Are non-native plants adapting to city life?

With chapter 4 now published, the now finished PhD of Charly Géron has created quite the storyline on how non-native plants are invading our urban environments!

In his first paper, we found out that alien plant species in European cities originated from warmer and drier native ranges, as they are often much better at ease in the warm and often drier climates in our cities than many native plants. The urban heat island in action!

Pauwlonia tomentosa, one of our studied tree species, at ease on a rooftop

In the second ‘Géron et al.’, we dove deeper into the performance of alien plants in the city, with the help of 6 species from the Asteraceae family, one of the families of plant species with the most global invaders. A hitherto unresolved question was how stressful the urban environments become during climate extremes such as heatwaves and droughts. Do such episodes still favor alien plant species, or set them back? The results were a tad surprising: all studied species, regardless of their climate of origin and thus their love for heat or cold, showed fewer signs of stress during a heatwave when shaded (by nature or concrete alike).

Interestingly, this positive effect of shading was found again when focussing on woody invaders, again both for species from warmer ánd from cooler origins. Interestingly, however, we did see a clear contrast in WHERE along the urban-rural gradient species were growing: those from warmer origins preferred the city, those from cooler origins the countryside. Yet despite this clear segregation, all of them were remarkably less stressed when trees or buildings provided them with shade during one of Western Europe’s recent hot and dry summers!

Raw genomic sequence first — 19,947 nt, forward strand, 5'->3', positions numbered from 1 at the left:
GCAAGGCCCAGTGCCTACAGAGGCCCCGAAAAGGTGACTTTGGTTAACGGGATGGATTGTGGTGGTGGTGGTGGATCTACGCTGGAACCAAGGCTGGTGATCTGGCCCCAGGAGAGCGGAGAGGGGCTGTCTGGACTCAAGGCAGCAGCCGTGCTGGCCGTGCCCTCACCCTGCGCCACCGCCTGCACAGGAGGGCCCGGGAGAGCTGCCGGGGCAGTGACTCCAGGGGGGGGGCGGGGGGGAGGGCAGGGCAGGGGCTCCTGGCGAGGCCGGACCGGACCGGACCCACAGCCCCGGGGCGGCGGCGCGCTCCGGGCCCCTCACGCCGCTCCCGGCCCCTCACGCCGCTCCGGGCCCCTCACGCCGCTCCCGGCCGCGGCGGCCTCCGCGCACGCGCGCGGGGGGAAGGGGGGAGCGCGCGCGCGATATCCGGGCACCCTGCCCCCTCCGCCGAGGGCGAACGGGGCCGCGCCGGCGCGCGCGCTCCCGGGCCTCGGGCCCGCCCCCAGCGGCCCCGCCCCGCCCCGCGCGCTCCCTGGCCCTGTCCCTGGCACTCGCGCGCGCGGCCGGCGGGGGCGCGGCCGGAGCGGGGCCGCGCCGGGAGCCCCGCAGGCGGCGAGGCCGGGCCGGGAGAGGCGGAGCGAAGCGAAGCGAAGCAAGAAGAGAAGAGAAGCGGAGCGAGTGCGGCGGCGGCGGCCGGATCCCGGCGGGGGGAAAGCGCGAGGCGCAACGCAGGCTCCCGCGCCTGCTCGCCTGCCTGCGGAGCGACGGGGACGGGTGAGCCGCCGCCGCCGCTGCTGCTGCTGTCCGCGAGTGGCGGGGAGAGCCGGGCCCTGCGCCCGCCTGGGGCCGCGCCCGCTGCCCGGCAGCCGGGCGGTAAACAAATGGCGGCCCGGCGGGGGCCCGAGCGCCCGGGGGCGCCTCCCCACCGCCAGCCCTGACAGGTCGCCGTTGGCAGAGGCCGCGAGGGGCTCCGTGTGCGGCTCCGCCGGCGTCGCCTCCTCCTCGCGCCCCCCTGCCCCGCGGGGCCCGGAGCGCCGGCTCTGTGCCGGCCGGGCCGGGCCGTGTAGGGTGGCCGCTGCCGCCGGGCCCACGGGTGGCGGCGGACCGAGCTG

So now, there is Géron et al. number 4, and it takes us even deeper into the story. We wondered if the strong variation in environmental conditions along the urban-rural gradient (hot/dry vs. cool/moist) would result in natural selection within a species: would populations from urban environments perform better in warm and dry conditions than their nephews from the same species yet coming from cool environments? Pineapple* weed (Matricaria discoidea), a tiny Asteraceae plant, came to the rescue.

Pineapple weed in its favorite environment: cracks! (c) Charly Géron

We harvested seeds from several populations from urban and rural environments across Belgium, and put them in growth chambers with either urban or rural climate and/or soils. With a smart experimental design (‘a simulated reciprocal common garden experiment’, in scientific terms), we could disentangle performance differences between the different populations and, very important, if these were due to plasticity, natural selection, or an influence of the mother plant.

Racks of tiny test tubes with seeds of pineapple weed – ready to be subjected to urban climate conditions in the growth chamber. Working with small plants is definitely convenient from the space-perspective! (c) Charly Géron

So, what did we find here? First of all: things are pretty complicated in the realm of population genetics, as tons of things interact with each other. Secondly: most of the observed variation in the growth chamber was related to the conditions of the mother plant (working through e.g. seed size), while our little pineappleweeds from the same populations also showed substantial plasticity when subjected to different environments. The ‘holy grail’ we were looking for – local adaptation, populations changing genetically as a result of the urban environment – could however not be found.

And thus: are non-native species adapting to a city life? No clear genetic adaptation could be observed in our case, at least nothing that resulted in a different performance. But that’s just our little stone on the pile of science – others might find other things in other environments, as so often in ecology.

The 4 papers in a row:

Géron et al. 2021a. Biological invasions

Géron et al. 2021b. Ecology and Evolution

Géron et al. 2022a. Urban forestry & urban greening

Géron et al. 20202b. Plant ecology

*Pineapple weed does smell quite nicely like pineapple!

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